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If the TV series “Dirty Jobs” covered animals as well as humans, it would probably start with dung beetles. These hardworking critters are among the insect world’s most important recyclers. They eat and bury manure from many other species, recycling nutrients and improving soil as they go.

Dung beetles are found on every continent except Antarctica, in forests, grasslands, prairies and deserts. And now, like many other species, they are coping with the effects of climate change.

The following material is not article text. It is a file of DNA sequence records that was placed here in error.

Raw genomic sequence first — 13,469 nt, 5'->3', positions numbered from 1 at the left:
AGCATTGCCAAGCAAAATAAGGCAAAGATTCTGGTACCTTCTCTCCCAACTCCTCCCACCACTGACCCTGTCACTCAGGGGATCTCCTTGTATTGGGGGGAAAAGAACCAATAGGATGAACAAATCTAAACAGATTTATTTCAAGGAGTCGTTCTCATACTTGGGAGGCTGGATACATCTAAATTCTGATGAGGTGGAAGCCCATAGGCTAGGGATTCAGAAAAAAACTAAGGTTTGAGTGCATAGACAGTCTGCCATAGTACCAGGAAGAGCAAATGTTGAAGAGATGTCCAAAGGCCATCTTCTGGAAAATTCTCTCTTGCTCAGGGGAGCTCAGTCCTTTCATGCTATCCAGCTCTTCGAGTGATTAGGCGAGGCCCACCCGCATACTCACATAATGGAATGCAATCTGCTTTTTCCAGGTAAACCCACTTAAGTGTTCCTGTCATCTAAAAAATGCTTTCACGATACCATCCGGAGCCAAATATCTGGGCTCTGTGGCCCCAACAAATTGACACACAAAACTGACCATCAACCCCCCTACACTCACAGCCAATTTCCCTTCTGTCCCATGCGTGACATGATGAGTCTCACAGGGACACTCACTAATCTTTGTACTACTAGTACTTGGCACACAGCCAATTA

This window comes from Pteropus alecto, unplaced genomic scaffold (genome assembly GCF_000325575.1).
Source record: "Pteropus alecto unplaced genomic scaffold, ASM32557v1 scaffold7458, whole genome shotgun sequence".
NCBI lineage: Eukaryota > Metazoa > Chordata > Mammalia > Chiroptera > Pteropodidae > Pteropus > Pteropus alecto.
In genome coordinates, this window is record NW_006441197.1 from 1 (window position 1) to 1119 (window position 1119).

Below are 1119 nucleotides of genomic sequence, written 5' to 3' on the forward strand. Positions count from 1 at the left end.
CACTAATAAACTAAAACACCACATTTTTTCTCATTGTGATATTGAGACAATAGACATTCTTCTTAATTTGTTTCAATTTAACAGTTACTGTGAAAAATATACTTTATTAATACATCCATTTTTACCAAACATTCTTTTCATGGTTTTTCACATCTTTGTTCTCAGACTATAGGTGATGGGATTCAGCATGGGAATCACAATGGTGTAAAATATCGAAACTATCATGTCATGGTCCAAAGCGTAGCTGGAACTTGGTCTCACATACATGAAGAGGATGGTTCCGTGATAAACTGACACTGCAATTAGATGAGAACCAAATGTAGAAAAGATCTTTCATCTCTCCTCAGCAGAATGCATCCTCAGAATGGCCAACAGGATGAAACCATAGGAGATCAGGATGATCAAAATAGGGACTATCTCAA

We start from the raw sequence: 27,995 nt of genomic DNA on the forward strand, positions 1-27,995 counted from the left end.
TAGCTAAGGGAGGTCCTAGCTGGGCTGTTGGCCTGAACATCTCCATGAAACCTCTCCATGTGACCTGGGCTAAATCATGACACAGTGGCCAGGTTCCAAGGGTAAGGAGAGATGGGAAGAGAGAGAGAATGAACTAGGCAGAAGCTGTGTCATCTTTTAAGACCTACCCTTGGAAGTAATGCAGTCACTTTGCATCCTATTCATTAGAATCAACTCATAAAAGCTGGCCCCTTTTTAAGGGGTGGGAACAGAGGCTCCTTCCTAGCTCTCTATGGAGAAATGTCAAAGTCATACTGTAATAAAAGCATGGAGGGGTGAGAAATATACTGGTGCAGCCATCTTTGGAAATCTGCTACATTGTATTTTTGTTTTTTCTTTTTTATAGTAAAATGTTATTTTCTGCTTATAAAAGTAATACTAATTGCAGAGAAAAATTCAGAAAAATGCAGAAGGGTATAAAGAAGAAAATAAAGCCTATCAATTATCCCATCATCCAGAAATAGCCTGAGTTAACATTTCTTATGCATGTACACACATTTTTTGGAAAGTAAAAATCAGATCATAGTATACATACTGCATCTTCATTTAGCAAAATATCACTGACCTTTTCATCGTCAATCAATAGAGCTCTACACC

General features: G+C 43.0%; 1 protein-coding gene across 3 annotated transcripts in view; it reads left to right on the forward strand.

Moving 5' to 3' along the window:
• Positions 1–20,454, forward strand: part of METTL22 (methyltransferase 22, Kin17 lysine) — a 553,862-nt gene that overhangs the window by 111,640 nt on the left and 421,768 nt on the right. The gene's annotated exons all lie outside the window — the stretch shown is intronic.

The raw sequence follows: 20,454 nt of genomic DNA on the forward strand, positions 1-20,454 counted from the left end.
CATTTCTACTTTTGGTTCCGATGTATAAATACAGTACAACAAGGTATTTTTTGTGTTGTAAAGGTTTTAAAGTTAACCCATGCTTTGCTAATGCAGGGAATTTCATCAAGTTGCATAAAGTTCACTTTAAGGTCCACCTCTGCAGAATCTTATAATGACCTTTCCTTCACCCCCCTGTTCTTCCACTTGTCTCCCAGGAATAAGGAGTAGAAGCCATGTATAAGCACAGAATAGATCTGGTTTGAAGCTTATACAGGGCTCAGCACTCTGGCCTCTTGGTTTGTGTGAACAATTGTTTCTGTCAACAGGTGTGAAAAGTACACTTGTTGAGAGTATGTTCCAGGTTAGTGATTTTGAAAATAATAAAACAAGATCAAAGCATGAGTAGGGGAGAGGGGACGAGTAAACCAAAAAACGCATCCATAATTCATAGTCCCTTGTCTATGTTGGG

Kimberly Sheldon, associate professor of ecology and evolutionary biology at the University of Tennessee, Knoxville, has spent nearly 20 years studying dung beetles. She shares her research—which spans tropical and temperate ecosystems and focuses on how these beneficial animals respond to temperature changes—with The Conversation. Read the full article.

UT is a member of The Conversation, an independent source for news articles and informed analysis written by the academic community and edited by journalists for the general public. Through the partnership, we seek to provide a better understanding of the important work of our faculty.



Lindsey Owen (865-974-6375,